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China returning to the Moon with Chang’e-4 mission

7 Dec 2018, 18:26 UTC
China returning to the Moon with Chang’e-4 mission
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China launched its fourth and most ambitious lunar exploration mission on December 7, 2018. Liftoff of the Chang’e-4 probe with latest lunar rover took place at 18:15 UTC from the Xichang Satellite Launch Center using a Long March-3B/G3Z launch vehicle thundering from the LC2 Launch Complex. If successful, this will be the first mission to land on the far side of the Moon.

The launch took place on the first opportunity of the launch window available from 18:15 UTC to 18:34 UTC.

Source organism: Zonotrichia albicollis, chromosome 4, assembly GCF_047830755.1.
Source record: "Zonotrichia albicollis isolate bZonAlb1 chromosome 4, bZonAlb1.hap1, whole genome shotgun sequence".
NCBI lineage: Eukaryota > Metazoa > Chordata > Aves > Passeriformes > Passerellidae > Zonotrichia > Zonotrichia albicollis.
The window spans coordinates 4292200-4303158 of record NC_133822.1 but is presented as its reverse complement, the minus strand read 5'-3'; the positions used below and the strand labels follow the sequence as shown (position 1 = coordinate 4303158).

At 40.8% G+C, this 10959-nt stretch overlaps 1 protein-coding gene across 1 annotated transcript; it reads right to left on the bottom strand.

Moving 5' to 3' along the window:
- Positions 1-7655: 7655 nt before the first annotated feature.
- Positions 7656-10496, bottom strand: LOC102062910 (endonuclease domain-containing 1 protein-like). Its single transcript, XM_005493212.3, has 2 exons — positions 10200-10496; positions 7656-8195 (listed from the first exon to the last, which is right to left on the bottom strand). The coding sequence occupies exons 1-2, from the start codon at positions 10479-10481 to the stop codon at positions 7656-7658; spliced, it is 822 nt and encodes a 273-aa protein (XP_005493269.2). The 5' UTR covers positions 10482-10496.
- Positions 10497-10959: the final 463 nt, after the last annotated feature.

The Chang’e-4 mission is part of the second phase of China’s lunar program, which includes orbiting, landing and returning to Earth. It follows the success of the Chang’e-1, Chang’e-2 and Chang’e-3 missions in 2007, 2010 and 2013.
The launch mass of Chang’e-4 spacecraft is around 3,780 kg, while the lander has a mass of around 1,200 kg and the rover has a mass of 140 kg.
The mission is composed of two distinct elements: the lander and the rover. The lander is equipped with a radioisotope thermoelectric generator (RTG) to power the lunar operations during the three-month mission. The energy will be used to power the scientific payload of seven instruments and cameras.
The lunar rover will explore ...

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